Les Vampires (1915)

aka: The Vampires
Crime / Drama / Thriller


Les Vampires photo
Paris is in the grip of an unseen, nameless, terror, against which the police are powerless to act. A criminal organisation known as the Vampires create fear and mayhem, killing, looting, abducting - no crime is too daring, or too despicable. Little is known about the gang of villains except that they are led by the Grand Vampire and his seductive partner, Irma Vep. A journalist, Philippe Guerande, investigating the murder of a government official soon runs up against the Vampires, and so begins his long crusade to rid Paris of this evil scourge...
© filmsdefrance.com 2012

Film Review

Film poster
After the huge success of the Fantômas serial between 1913 and 1914, Gaumont were more than eager to produce another serial, mainly to fend off competition from the rival French film company Pathé (which had just acquired the rights to an American serial, Les Mystères de New York). Louis Feuillade delivered a crime serial in a similar vein, this time a ten part serial (each episode being approximately 40 minutes in length) featuring a gang of seemingly invincible master criminals known as 'the Vampires'.

The series was made during the early years of World War I, and this makes an impact not just in the chilling content and doom-laden mood of the piece, but also in the eerie look of the abandoned locations chosen by Feuillade. If anything, the cinematography is darker and more artistically accomplished than in the Fantômas series, and the film still has the power to shock and chill the spectator. It is reported that much of the series was improvised on the day, which could explain some of the bizarre and totally unexpected plot developments.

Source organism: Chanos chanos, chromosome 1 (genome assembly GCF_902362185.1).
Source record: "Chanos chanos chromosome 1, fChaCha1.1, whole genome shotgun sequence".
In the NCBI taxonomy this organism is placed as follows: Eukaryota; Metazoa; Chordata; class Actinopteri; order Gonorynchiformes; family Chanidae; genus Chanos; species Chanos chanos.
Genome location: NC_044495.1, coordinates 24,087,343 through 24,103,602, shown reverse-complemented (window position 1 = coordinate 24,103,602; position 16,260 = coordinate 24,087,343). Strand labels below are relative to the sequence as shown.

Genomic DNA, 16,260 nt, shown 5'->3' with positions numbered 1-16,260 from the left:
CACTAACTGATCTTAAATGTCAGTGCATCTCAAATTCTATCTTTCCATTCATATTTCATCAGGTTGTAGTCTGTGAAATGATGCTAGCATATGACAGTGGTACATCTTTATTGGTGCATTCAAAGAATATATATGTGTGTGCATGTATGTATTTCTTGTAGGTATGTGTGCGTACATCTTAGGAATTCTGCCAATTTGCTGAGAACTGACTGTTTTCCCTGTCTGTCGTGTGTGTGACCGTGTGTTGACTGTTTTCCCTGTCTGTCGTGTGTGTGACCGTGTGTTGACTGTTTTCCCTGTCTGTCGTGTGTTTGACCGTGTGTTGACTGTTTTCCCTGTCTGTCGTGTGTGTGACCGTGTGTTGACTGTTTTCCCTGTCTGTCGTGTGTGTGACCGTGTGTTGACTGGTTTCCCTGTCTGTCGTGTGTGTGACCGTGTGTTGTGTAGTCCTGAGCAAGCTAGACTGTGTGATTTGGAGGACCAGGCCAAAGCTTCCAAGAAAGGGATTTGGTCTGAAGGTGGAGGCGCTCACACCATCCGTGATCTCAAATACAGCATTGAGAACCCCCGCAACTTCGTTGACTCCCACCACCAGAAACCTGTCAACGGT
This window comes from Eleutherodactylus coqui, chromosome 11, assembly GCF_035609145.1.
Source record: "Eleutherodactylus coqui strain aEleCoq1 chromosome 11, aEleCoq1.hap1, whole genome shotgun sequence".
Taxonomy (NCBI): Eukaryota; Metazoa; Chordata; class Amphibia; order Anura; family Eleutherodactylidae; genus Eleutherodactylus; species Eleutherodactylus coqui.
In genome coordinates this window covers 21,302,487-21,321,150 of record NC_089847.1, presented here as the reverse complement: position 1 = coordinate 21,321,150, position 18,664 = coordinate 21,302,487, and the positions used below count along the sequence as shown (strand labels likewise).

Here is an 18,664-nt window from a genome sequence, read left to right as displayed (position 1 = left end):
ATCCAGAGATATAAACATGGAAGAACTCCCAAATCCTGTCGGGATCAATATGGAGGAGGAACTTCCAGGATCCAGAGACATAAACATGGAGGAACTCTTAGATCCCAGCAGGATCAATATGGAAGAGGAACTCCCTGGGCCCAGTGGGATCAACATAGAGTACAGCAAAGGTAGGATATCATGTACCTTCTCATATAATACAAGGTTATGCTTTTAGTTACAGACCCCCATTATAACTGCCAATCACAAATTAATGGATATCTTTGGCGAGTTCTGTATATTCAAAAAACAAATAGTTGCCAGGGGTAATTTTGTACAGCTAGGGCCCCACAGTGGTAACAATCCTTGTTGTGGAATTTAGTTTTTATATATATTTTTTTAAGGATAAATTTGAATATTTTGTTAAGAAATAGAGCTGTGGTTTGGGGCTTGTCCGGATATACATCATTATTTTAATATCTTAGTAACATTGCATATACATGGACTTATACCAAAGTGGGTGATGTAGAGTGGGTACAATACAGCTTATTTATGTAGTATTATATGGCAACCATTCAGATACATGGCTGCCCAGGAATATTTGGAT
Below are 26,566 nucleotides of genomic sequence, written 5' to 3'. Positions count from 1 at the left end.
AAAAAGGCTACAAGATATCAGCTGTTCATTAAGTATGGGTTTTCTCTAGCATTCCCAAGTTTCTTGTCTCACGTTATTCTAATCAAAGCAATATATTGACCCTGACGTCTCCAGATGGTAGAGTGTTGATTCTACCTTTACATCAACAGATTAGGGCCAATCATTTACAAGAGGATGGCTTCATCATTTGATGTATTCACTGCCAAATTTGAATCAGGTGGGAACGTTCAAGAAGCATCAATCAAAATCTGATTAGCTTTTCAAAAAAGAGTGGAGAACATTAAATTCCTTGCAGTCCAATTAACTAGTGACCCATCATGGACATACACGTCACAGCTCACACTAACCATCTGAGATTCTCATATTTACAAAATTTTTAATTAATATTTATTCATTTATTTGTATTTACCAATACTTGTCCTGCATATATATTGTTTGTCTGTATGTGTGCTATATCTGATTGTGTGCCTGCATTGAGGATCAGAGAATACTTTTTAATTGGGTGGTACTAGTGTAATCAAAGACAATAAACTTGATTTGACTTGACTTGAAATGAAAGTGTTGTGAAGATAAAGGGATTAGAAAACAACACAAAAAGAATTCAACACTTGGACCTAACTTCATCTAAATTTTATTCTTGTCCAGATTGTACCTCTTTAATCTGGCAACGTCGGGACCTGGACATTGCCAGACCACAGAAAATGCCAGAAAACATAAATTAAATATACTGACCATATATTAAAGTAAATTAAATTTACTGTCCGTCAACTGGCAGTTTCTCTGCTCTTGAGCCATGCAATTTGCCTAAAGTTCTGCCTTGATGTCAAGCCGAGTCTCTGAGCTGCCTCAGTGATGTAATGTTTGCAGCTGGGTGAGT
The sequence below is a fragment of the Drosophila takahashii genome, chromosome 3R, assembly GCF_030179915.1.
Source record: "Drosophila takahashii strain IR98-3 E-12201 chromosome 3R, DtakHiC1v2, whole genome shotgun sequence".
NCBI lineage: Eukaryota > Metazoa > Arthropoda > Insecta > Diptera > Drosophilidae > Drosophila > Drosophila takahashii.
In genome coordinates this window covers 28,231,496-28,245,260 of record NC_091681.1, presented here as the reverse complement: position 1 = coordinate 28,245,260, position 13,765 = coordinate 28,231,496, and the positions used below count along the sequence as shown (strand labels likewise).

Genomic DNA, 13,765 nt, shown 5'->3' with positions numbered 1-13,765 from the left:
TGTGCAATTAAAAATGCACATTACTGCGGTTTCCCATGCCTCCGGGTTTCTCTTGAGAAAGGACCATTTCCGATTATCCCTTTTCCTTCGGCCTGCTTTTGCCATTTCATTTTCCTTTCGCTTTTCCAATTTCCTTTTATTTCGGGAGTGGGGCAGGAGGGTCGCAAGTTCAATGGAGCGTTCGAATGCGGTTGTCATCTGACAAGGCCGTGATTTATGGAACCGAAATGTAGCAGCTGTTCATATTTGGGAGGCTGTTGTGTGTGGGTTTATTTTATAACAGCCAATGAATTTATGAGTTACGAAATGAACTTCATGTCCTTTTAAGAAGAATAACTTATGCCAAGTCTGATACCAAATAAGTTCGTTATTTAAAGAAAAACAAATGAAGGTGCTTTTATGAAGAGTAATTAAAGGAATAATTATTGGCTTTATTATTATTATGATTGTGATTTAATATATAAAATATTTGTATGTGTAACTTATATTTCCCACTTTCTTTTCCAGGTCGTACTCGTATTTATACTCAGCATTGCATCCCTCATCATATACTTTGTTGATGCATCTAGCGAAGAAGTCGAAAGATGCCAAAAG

The series made a star out of the actress Musidora, who has the honour of being the first vamp and femme fatale in cinema history. In her tightly fitting black costume, and with her beautifully alluring looks, her part as the notorious Irma Vep (an anagram of 'vampire') has an indelibly iconic feel about it, and must have both shocked and delighted cinema audiences at the time. Musidora was such a hit that she subsequently starred in Feuillade's later film, Judex (1916).

The Vampires series was enormously popular in war-time France, far more so than the comparatively dismal Pathé offering, Les Mystères de New York, even if it received some pretty damning criticism at the time. Both the police and respectable critics condemned the series for its apparent glorification of crime and dubious morality - not that this did anything to stem the series' growing success.

Les Vampires is widely regarded as a masterpiece of the crime/thriller genre (made long before the genre had been established). The series has entered into French popular culture, providing a great inspiration to successive generations of writers and film-makers. Famously it had an impact on the surrealists, notably André Breton and Luis Buñuel, and also the New Wave film directors Alain Renais and Georges Franju. With its recent release on DVD, it has found a new generation of willing admirers.

The ten episodes of the Vampires series are titled as follows:

1. La Tête coupée 
2. La Bague qui tue
3. Le Cryptogramme rouge
4. Le Spectre 
5. L'Évasion du mort 
6. Les Yeux qui fascinent 
7. Satanas 
8. Le Maître de la foudre 
9. L'Homme des poisons 
The above article was written for filmsdefrance.com and should not be reproduced in any medium without the author's permission.

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The director Louis Feuillade also worked with the actor Édouard Mathé on the films Judex (1916), Tih Minh (1918), Barrabas (1919) and Parisette (1921).

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